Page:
"I don't view myself as an artist; I view myself as a technician, and I don't think technicians are waiting around for the muse."
"Rock and roll is kind of like a progression of folk music, music of the people. It's very primitive and rebellious in nature, and that's what's exciting about it—it's music based on instinct. But then I'm also like torn between that and the prestige and performance and sophistication of high art, classical music, of composition and arrangements for string quartets and woodwind quartet. And I find that I'm always trying to reconcile the two together, and I'm always disappointed when I see pop music, independent bands, and I'm disappointed when I don't experience the level of sophistication that is inherent in classical music."
from Chord Magazine:
Keen observers will note that this amended version differs slightly from the original; like every other sample-based project of the post-Paul's Boutique era, clearance proved to be a sticking point. "It was a pain, because Ian had to make a list of every single sample he'd heard in his life," explains female emcee Ninja, who joined the group after responding to a classified ad. "I don't think he realized that the Go! Team would get this far. So he had to pour through his computer and dig up all these records to put together a list. It created some trouble, too: 'Ladyflash' [which contains four samples credited in the liner notes] was completely given away. We literally don't own anything about that song. And there are a few other tracks on the album where most of the rights were assigned elsewhere because Ian wanted to preserve as much of his original vision as he could."
"It’s pretty much impossible to clear samples [in 2005]. We had to stay away from samples as much as possible. The ones that we did use were just absolutely integral to the feeling or rhythm of the song. But, back [on Odelay] it was basically me writing chord changes and melodies and stuff, and then endless records being scratched and little sounds coming off the turntable. Now it’s prohibitively difficult and expensive to justify your one weird little horn blare that happens for half of a second one time in a song and makes you give away 70 percent of the song and $50,000. That’s where sampling has gone, and that’s why hip-hop sounds the way it does now." -Beck
links from a friend:Load Records
looks like a decent label for noisey improv.Shawn Greenlee
aka Pleasurehorse is earning a PhD in sound/media from Brown. his performances look intense from the video clips. probably several times the quality of what Merzbow does.Granular Synthesis
: video installations & performances.
i knew that ads would appear based on search engine entries, but to have ads appear based on the contents of email messages seems a little too much. here's more on Ghoulgle
Hank Hofler at the open mixer coffeehouse event. also playing were Nick Hoffman, Rusty Householter, 3 msp students, and someone named Lee gave some quick and pointed poetry. photo by Shari Zeck (although she didn't seem very happy with it).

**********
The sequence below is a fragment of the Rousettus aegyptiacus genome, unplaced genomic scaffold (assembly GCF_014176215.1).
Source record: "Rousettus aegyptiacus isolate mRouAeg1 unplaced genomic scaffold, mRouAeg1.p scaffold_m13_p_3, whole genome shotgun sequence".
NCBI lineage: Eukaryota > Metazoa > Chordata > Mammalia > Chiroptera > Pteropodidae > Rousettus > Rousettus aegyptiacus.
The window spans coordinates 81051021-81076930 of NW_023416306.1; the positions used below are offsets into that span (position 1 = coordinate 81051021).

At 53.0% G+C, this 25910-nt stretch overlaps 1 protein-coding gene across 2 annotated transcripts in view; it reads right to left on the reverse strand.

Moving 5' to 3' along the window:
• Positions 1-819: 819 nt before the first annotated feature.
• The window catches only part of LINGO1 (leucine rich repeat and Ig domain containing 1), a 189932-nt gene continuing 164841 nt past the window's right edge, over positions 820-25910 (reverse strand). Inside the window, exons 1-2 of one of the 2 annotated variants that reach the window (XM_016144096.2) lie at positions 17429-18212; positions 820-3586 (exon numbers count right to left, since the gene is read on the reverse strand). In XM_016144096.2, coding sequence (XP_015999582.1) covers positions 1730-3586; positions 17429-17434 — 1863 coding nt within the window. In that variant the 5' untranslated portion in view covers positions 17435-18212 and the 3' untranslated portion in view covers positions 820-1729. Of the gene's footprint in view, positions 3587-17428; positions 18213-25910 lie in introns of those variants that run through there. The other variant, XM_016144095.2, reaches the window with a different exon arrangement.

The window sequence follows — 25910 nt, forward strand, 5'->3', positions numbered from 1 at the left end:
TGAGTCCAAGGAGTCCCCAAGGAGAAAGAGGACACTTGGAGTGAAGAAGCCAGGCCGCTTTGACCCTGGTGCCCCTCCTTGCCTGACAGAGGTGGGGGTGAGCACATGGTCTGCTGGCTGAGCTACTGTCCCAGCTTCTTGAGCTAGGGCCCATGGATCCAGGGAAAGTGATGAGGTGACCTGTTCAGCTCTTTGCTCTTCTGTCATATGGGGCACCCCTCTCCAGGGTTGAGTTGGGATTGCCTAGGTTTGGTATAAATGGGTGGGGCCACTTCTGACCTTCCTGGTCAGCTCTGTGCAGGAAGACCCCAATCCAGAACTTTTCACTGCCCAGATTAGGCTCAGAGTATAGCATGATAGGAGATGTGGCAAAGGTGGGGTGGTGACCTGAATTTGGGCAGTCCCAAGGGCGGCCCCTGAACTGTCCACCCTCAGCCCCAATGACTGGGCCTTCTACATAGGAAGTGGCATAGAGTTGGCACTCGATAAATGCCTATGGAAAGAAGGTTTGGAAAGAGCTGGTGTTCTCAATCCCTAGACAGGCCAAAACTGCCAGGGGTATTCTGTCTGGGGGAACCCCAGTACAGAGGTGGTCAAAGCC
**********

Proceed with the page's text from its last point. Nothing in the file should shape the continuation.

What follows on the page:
what i've heard of this is beautiful. very processed, odd, electronic and vocal. lovely.
from the Virtual Worlds paper (2001) by Edward Castronova:
"However, these first generation avatar spaces failed to sustain any interest from private companies; most have folded or are maintained by private contributions (Damer, 2001). Their failure helps identify the source of the success of VWs, because there really is only one major difference between these avatar spaces and VWs: Scarcity. Nothing was scarce in the avatar space. A user could create as many avatars as desired; all avatars had equal abilities; the user could build without limit, as long as the desire to write code persisted. The activities of one avatar posed no real obstacle and imposed no significant cost on any other avatar's activities. In a VW, conversely, the user faces scarcity along a number of dimensions. ... In a sentence, avatars in avatar spaces could do no work and still do anything that any other avatar could do; avatars in VWs must work to do anything interesting at all. And, somewhat shockingly, scarcity is what makes the VW so fun. The process of developing avatar capital seems to invoke exactly the same risk and reward structures in the brain that are invoked by personal development in real life. The idea is shocking because it seems to suggest that utility and well-being are not the same thing. Utility always rises when constraints are relaxed, yet people seem to prefer a world with constraints to a world without them.14 Constraints create the possibility of achievement, and it is the drive to achieve something with the avatar that seems to create an obsessive interest in her well-being. Moreover, since the VWs are inherently social, the achievements are relative: it is not having powerful weapons that really makes a difference in prestige, but in having the most powerful weapons in the world. In a postindustrial society, it is social status, more than anything else, that drives people to work so diligently all their lives. In this respect, VWs are truly a simulacrum of Earth society."
"It is the success and standing of avatar that makes people devote hundreds of hours to virtual worlds, indeed so many hours that one can almost believe that many people do live there, wherever it is, and not on Earth."